October 5, 2014
A tearful Kei Nishikori made history when he became the first man ever to retain the Tokyo title.
His second Japan Open was sealed 7-6 (7-5), 4-6, 6-4 and cemented Nishikori’s impressive rise in the sport. The win gave the Far East further confirmation that the region is now a major force in tennis, with the popularity of the game growing by the day.
Nishikori won the first-set tie-break thanks to an incredible one-handed backhand return, which almost grazed the net as it flew cross-court. When a surprised Raonic went deep with his reply, Nishikori sent a superb cross-court forehand back past his opponent for the clincher.
Even though Raonic had struck twice as many first-set winners (18-9), and Nishikori hadn’t so much as forced a break point, the big Canadian had been undone when it really mattered. It was the sixth time in seven tie-breaks between the two men that Nishikori had prevailed, suggesting that Raonic doesn’t handle extreme pressure well.
The Ariake Collosseum’s enthusiastic crowd looked anxious as their hero lay on his front to receive treatment on his troublesome lower back between sets. And he did start the second somewhat gingerly.
Raonic had a break point right at the start of the second set but wasted the opportunity when a lazy forehand failed to clear the net. Then Nishikori led 0-30 on the Raonic serve when he was already 2-1 ahead. The North American served his way out of what could have become a terminal problem and was soon threatening the home favourite yet again.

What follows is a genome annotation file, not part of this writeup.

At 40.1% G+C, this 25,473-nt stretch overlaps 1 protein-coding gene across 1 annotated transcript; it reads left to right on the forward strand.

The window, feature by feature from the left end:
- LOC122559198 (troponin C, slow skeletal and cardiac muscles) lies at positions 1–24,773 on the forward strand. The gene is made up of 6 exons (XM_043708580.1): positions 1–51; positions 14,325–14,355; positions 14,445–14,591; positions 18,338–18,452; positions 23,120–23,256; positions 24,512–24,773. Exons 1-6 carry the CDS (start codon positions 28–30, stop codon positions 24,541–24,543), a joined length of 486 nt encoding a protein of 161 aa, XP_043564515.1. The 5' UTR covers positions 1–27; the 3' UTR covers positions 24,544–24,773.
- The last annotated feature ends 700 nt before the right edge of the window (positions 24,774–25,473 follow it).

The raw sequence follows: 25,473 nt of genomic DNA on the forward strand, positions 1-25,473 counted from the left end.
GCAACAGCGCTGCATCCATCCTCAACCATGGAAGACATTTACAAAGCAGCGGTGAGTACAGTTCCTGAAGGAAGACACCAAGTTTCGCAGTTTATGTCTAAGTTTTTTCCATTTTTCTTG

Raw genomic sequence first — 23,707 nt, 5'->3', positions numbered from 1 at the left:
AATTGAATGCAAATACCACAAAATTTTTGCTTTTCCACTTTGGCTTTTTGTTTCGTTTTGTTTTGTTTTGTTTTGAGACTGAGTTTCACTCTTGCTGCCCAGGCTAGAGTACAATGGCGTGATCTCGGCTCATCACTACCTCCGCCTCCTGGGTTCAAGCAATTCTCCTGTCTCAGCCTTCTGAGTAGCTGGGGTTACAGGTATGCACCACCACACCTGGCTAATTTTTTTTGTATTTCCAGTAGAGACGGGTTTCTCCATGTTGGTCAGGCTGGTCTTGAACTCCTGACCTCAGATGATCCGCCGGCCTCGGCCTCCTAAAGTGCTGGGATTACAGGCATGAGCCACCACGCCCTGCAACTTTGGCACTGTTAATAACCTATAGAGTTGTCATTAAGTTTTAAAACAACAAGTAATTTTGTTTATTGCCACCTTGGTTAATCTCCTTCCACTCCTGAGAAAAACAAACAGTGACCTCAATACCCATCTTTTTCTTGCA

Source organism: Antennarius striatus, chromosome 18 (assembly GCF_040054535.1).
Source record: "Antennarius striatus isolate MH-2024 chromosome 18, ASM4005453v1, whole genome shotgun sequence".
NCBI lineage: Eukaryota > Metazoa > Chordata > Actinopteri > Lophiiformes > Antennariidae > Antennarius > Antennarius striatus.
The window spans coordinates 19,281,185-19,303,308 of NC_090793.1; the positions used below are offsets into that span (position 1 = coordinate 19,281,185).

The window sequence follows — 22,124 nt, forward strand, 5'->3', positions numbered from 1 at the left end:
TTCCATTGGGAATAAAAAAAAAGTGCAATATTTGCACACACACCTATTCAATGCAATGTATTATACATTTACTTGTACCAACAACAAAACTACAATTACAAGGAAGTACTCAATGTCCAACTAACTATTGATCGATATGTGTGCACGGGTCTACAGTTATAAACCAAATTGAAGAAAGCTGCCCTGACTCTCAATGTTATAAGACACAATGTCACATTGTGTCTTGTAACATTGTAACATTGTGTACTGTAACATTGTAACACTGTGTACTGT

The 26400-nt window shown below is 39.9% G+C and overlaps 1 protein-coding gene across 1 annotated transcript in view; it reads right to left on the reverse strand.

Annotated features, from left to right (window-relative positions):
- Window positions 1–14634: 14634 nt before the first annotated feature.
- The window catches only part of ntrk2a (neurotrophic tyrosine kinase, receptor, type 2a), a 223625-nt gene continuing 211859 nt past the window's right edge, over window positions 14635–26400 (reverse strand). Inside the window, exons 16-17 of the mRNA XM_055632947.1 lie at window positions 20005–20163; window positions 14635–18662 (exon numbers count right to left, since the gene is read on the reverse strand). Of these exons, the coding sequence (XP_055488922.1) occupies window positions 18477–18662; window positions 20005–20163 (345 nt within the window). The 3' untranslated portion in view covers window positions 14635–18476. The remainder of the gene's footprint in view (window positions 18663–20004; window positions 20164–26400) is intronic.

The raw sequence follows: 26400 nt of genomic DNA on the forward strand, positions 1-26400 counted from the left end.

Nishikori had to fight his way back when facing another break point at 2-2 and managed to keep affairs on serve as the Raonic forehand continued to let him down. It was the same story on Nishikori’s next service game, when Raonic silenced the crowd with a stunning backhand, only to waste another break point. The Canadian set up yet another with a powerful forehand, but Nishikori came up with an unlikely lob. On break point number five for Raonic, Nishikori finally netted and the North American was ahead at 4-3 in the second and looking to consolidate on his own serve. That’s precisely what happened, and suddenly Nishikori had to serve to stay in the set.
He did so successfully, but there was no escape as Raonic unleashed a barrage of big serves to close out the set 6-4. Tokyo’s tennis lovers applauded politely, though there had been gasps of horror as Nishikori appeared to fade. The US Open finalist then left the arena completely to have further treatment on his back.
We waited to see if he could come back stronger and stem the impressive tennis starting to flow from the Raonic racquet. It seemed that Nishikori would do just that when he started the final set with a solid service game and finally conjured two break points on the Raonic serve. The Canadian saved those and came up with an ace to fend off a third.
But Nishikori knew exactly when to apply pressure and came good yet again just when it mattered. Raonic served to stay in the match at 4-5 down and when he lost the first two points, the Japanese crowd found their voices afresh. The Canadian hit long to surrender three match points.
Nishikori closed out the match on the second match point and fell to the ground in sheer delight. It has been an extraordinary few weeks for Tokyo’s history man. His hero status has been reinforced yet again.